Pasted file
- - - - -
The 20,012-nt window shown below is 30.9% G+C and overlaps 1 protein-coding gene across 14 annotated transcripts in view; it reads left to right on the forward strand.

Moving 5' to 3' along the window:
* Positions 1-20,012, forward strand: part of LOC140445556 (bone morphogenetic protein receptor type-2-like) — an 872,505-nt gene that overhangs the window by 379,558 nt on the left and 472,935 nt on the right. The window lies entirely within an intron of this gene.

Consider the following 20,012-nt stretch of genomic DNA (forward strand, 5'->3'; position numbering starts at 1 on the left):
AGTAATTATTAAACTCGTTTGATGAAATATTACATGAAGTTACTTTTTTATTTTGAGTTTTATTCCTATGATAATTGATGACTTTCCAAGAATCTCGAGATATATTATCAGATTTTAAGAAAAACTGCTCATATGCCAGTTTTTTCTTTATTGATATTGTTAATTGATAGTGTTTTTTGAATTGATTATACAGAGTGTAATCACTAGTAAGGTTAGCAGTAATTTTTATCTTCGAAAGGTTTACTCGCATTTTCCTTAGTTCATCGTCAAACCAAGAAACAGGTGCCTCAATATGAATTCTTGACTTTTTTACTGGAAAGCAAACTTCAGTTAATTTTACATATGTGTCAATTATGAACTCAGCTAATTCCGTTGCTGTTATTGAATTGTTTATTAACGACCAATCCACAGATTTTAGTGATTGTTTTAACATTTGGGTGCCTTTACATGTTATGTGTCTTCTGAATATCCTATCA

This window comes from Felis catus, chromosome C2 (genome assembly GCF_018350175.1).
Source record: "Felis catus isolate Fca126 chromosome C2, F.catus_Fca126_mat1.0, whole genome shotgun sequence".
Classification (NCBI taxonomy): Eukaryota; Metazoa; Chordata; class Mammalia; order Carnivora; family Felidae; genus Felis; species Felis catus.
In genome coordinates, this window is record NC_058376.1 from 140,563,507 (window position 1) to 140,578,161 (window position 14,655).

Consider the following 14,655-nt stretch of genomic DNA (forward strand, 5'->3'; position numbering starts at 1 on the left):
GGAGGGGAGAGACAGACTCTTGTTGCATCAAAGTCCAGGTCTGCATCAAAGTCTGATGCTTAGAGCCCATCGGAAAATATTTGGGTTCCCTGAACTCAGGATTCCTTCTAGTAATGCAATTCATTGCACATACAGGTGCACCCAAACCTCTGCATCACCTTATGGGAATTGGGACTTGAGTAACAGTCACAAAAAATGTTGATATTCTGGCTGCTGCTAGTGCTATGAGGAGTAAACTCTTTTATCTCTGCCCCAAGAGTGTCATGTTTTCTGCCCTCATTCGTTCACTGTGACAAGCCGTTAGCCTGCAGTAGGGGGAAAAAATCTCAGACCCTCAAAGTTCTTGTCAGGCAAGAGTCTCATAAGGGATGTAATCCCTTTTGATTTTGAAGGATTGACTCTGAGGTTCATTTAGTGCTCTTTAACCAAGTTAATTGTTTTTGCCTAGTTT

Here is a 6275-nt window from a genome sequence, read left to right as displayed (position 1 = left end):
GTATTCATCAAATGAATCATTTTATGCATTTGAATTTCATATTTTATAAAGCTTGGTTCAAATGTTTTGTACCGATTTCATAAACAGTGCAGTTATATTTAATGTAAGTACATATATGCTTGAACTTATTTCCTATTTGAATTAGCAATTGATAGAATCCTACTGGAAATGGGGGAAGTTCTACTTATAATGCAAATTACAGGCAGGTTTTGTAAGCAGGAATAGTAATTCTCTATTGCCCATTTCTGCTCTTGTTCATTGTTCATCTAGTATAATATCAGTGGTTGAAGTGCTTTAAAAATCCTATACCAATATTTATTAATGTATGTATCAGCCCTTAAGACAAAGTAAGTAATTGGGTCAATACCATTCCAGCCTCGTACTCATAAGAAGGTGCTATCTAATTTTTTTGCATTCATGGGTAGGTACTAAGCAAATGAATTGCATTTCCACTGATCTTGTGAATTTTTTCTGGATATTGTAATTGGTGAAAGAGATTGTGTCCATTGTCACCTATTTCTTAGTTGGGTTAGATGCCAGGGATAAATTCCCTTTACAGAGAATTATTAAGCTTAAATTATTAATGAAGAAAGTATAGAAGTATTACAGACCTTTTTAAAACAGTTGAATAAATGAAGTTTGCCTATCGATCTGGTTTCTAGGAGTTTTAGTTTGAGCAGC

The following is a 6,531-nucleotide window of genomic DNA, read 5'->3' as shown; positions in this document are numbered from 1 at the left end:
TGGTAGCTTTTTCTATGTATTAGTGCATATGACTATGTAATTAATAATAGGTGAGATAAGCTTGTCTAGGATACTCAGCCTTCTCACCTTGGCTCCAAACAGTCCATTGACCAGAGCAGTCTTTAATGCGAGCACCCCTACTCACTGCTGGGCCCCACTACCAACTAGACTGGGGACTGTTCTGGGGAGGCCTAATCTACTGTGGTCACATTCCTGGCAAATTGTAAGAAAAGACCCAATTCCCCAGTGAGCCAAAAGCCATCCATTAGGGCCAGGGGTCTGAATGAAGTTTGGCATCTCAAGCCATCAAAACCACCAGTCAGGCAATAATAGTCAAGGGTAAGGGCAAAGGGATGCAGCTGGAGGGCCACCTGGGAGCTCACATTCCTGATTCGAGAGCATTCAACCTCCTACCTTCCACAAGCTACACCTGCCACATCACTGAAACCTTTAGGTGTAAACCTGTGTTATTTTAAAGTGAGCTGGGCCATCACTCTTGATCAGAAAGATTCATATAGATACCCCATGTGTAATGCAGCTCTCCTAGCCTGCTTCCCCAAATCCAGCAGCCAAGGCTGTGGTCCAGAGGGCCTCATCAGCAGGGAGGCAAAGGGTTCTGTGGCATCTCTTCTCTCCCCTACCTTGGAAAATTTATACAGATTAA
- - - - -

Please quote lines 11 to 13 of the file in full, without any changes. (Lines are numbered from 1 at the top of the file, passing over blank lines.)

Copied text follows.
GGAGGGGAGAGACAGACTCTTGTTGCATCAAAGTCCAGGTCTGCATCAAAGTCTGATGCTTAGAGCCCATCGGAAAATATTTGGGTTCCCTGAACTCAGGATTCCTTCTAGTAATGCAATTCATTGCACATACAGGTGCACCCAAACCTCTGCATCACCTTATGGGAATTGGGACTTGAGTAACAGTCACAAAAAATGTTGATATTCTGGCTGCTGCTAGTGCTATGAGGAGTAAACTCTTTTATCTCTGCCCCAAGAGTGTCATGTTTTCTGCCCTCATTCGTTCACTGTGACAAGCCGTTAGCCTGCAGTAGGGGGAAAAAATCTCAGACCCTCAAAGTTCTTGTCAGGCAAGAGTCTCATAAGGGATGTAATCCCTTTTGATTTTGAAGGATTGACTCTGAGGTTCATTTAGTGCTCTTTAACCAAGTTAATTGTTTTTGCCTAGTTT

Here is a 6275-nt window from a genome sequence, read left to right as displayed (position 1 = left end):
GTATTCATCAAATGAATCATTTTATGCATTTGAATTTCATATTTTATAAAGCTTGGTTCAAATGTTTTGTACCGATTTCATAAACAGTGCAGTTATATTTAATGTAAGTACATATATGCTTGAACTTATTTCCTATTTGAATTAGCAATTGATAGAATCCTACTGGAAATGGGGGAAGTTCTACTTATAATGCAAATTACAGGCAGGTTTTGTAAGCAGGAATAGTAATTCTCTATTGCCCATTTCTGCTCTTGTTCATTGTTCATCTAGTATAATATCAGTGGTTGAAGTGCTTTAAAAATCCTATACCAATATTTATTAATGTATGTATCAGCCCTTAAGACAAAGTAAGTAATTGGGTCAATACCATTCCAGCCTCGTACTCATAAGAAGGTGCTATCTAATTTTTTTGCATTCATGGGTAGGTACTAAGCAAATGAATTGCATTTCCACTGATCTTGTGAATTTTTTCTGGATATTGTAATTGGTGAAAGAGATTGTGTCCATTGTCACCTATTTCTTAGTTGGGTTAGATGCCAGGGATAAATTCCCTTTACAGAGAATTATTAAGCTTAAATTATTAATGAAGAAAGTATAGAAGTATTACAGACCTTTTTAAAACAGTTGAATAAATGAAGTTTGCCTATCGATCTGGTTTCTAGGAGTTTTAGTTTGAGCAGC